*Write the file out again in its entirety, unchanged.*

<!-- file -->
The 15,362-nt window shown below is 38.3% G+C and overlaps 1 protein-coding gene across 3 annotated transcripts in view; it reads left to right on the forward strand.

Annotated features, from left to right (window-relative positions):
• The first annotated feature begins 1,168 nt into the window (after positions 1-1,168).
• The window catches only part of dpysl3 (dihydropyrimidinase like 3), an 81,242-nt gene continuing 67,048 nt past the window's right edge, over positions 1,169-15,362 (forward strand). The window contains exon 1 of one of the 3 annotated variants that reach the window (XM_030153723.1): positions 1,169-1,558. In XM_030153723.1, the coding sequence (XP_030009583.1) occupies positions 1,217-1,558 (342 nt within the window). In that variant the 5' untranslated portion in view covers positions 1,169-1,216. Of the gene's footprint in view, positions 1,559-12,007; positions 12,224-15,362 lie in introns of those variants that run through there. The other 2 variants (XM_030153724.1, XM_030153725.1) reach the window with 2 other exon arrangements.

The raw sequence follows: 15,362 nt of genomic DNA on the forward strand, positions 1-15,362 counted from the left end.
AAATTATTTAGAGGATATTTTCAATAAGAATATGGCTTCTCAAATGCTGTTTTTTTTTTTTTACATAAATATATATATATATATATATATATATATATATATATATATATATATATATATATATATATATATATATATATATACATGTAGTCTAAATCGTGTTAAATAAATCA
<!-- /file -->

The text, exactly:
The 15,362-nt window shown below is 38.3% G+C and overlaps 1 protein-coding gene across 3 annotated transcripts in view; it reads left to right on the forward strand.

Annotated features, from left to right (window-relative positions):
• The first annotated feature begins 1,168 nt into the window (after positions 1-1,168).
• The window catches only part of dpysl3 (dihydropyrimidinase like 3), an 81,242-nt gene continuing 67,048 nt past the window's right edge, over positions 1,169-15,362 (forward strand). The window contains exon 1 of one of the 3 annotated variants that reach the window (XM_030153723.1): positions 1,169-1,558. In XM_030153723.1, the coding sequence (XP_030009583.1) occupies positions 1,217-1,558 (342 nt within the window). In that variant the 5' untranslated portion in view covers positions 1,169-1,216. Of the gene's footprint in view, positions 1,559-12,007; positions 12,224-15,362 lie in introns of those variants that run through there. The other 2 variants (XM_030153724.1, XM_030153725.1) reach the window with 2 other exon arrangements.

The raw sequence follows: 15,362 nt of genomic DNA on the forward strand, positions 1-15,362 counted from the left end.
AAATTATTTAGAGGATATTTTCAATAAGAATATGGCTTCTCAAATGCTGTTTTTTTTTTTTTACATAAATATATATATATATATATATATATATATATATATATATATATATATATATATATATATATATATATATATATATACATGTAGTCTAAATCGTGTTAAATAAATCA